A federal judge in Tucson on Tuesday ordered the deportation of Alejandra Pablos, a well-known immigration- and reproductive-rights activist.
Speaking to a courtroom packed with Pablos’ supporters, immigration Judge Thomas Michael O’Leary denied Pablos’ asylum request and ordered her removed from the United States. Pablos said she plans to appeal the decision.
Pablos, 33, feared she would be targeted for persecution in Mexico, where abortion is largely illegal and activists she knows have received death threats.
“If I see injustices, I’m going to speak out against them,” she testified at the hearing Tuesday.
She testified she was born in Nogales, Sonora, but was brought to the United States as a baby and eventually became a legal permanent resident.
“I’ve been living here since I was a baby, and Arizona is the place where I’ve grown up and learned how to fight for our rights,” Pablos, who is not in custody, said in a news release after the hearing.
“I will continue to fight for my right to stay here, to speak out about my story. This is not the end of our fight,” she said.
Pablos’ immigration status was put in question as a result of several criminal convictions from 2005 to 2010, including a DUI, endangerment, aggravated DUI and solicitation to possess a dangerous drug.
Pablos told O’Leary the offenses came during a turbulent time in her life that involved changing schools, the suicide of her best friend’s brother and falling in with a bad crowd. Pablos said she wished she could “take it all back.”
After serving two years in a detention center in Eloy and seeing women in far worse circumstances , she said she underwent a “complete transformation” and started her political activism.
O’Leary disagreed, saying, “For right now, her past haunts her.”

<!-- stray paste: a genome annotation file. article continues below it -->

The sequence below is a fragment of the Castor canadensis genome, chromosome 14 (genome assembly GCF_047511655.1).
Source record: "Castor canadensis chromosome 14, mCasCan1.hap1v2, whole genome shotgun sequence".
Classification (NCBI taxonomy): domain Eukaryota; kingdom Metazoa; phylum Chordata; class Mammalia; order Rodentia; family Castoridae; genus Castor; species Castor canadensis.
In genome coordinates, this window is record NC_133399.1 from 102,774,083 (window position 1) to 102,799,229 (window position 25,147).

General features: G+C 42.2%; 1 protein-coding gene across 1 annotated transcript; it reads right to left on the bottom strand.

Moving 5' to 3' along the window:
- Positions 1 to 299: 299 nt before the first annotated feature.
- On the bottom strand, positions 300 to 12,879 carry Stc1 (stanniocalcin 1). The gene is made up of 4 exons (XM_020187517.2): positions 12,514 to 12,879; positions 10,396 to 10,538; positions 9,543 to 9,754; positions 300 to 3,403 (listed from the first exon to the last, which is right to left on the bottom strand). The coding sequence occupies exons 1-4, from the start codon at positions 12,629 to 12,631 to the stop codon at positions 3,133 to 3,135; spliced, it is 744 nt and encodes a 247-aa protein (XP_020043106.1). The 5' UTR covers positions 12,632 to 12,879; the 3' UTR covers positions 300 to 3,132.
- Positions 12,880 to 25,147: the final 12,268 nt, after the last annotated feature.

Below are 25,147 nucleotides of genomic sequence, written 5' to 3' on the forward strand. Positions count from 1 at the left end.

Pablos has not reformed and her criminal record is “deserved,” O’Leary said.
He acknowledged Pablos was a “public figure” and “never truly lived in Mexico,” but he denied her asylum claim as well as her request made under an international convention against torture.
O’Leary said activists for reproductive rights in Mexico are not an established group in need of protection under the asylum statute. O’Leary also said he found “no clear indication” thatPablos would face persecution in Mexico for her political activism.
Pablos’ case is known across the country, particularly after she was arrested in January during a protest at a Department of Homeland Security building in Virginia.
“It was a peaceful protest,” she told O’Leary. “I was leading chants and I was the only one arrested.”
Two months later, Pablos was detained during a routine check-in with Immigration and Customs Enforcement. Pablos was detained at an immigration detention center in Eloy for 43 days. An online petition for her release was signed by nearly 24,500 people.
Pursuant to an immigration judge’s bond order, Pablos was released from ICE custody in April, according to ICE spokeswoman Yasmeen Pitts O’Keefe.
Pablos said the misdemeanor charges of trespassing and obstructing justice from the Virginia protest were dismissed.
In a May 15 news report, her defense attorney told the Richmond Times-Dispatch the charges would be dismissed at an October hearing if Pablos did not commit any crimes in the meantime.
Pablos’ supporters said in news releases this week that she is one of at least five immigrant-rights activists arrested after speaking out against the Trump administration’s hard-line policies on asylum and immigration.
ICE “does not target unlawfully present aliens for arrest based on advocacy positions they hold or in retaliation for critical comments they make,” according to Pitts O’Keefe.
“Any suggestion to the contrary is irresponsible, speculative and inaccurate,” she said.
As Pablos pursues her appeal, nearly 2,000 people have signed an online petition asking Gov. Doug Ducey to pardon her and erase the criminal convictions that contributed to her deportation order.